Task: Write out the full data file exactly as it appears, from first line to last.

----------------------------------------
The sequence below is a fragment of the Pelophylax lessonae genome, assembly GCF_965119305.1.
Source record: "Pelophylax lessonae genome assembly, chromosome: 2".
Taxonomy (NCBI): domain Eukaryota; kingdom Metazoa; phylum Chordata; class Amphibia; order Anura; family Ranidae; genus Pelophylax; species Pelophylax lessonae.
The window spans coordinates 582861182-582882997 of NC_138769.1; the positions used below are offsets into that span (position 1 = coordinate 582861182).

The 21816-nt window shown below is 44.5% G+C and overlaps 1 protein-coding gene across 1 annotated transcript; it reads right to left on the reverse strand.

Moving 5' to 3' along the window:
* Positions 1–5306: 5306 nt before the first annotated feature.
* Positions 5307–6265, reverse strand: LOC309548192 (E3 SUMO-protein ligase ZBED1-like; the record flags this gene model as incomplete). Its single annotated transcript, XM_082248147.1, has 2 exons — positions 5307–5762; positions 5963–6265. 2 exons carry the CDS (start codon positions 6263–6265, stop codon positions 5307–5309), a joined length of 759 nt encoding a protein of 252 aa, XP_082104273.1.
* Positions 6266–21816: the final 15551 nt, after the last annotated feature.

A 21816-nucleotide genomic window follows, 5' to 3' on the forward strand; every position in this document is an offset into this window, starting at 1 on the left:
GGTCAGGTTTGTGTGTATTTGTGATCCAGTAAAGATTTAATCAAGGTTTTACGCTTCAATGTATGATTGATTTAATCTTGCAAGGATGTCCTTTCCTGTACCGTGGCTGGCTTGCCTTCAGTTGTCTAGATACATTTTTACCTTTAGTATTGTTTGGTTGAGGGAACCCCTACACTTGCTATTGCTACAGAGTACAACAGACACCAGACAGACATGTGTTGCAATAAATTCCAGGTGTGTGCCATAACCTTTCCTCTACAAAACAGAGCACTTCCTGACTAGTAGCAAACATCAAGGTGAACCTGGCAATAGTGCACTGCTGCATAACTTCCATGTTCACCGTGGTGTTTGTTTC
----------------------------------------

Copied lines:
The sequence below is a fragment of the Pelophylax lessonae genome, assembly GCF_965119305.1.
Source record: "Pelophylax lessonae genome assembly, chromosome: 2".
Taxonomy (NCBI): domain Eukaryota; kingdom Metazoa; phylum Chordata; class Amphibia; order Anura; family Ranidae; genus Pelophylax; species Pelophylax lessonae.
The window spans coordinates 582861182-582882997 of NC_138769.1; the positions used below are offsets into that span (position 1 = coordinate 582861182).

The 21816-nt window shown below is 44.5% G+C and overlaps 1 protein-coding gene across 1 annotated transcript; it reads right to left on the reverse strand.

Moving 5' to 3' along the window:
* Positions 1–5306: 5306 nt before the first annotated feature.
* Positions 5307–6265, reverse strand: LOC309548192 (E3 SUMO-protein ligase ZBED1-like; the record flags this gene model as incomplete). Its single annotated transcript, XM_082248147.1, has 2 exons — positions 5307–5762; positions 5963–6265. 2 exons carry the CDS (start codon positions 6263–6265, stop codon positions 5307–5309), a joined length of 759 nt encoding a protein of 252 aa, XP_082104273.1.
* Positions 6266–21816: the final 15551 nt, after the last annotated feature.

A 21816-nucleotide genomic window follows, 5' to 3' on the forward strand; every position in this document is an offset into this window, starting at 1 on the left:
GGTCAGGTTTGTGTGTATTTGTGATCCAGTAAAGATTTAATCAAGGTTTTACGCTTCAATGTATGATTGATTTAATCTTGCAAGGATGTCCTTTCCTGTACCGTGGCTGGCTTGCCTTCAGTTGTCTAGATACATTTTTACCTTTAGTATTGTTTGGTTGAGGGAACCCCTACACTTGCTATTGCTACAGAGTACAACAGACACCAGACAGACATGTGTTGCAATAAATTCCAGGTGTGTGCCATAACCTTTCCTCTACAAAACAGAGCACTTCCTGACTAGTAGCAAACATCAAGGTGAACCTGGCAATAGTGCACTGCTGCATAACTTCCATGTTCACCGTGGTGTTTGTTTC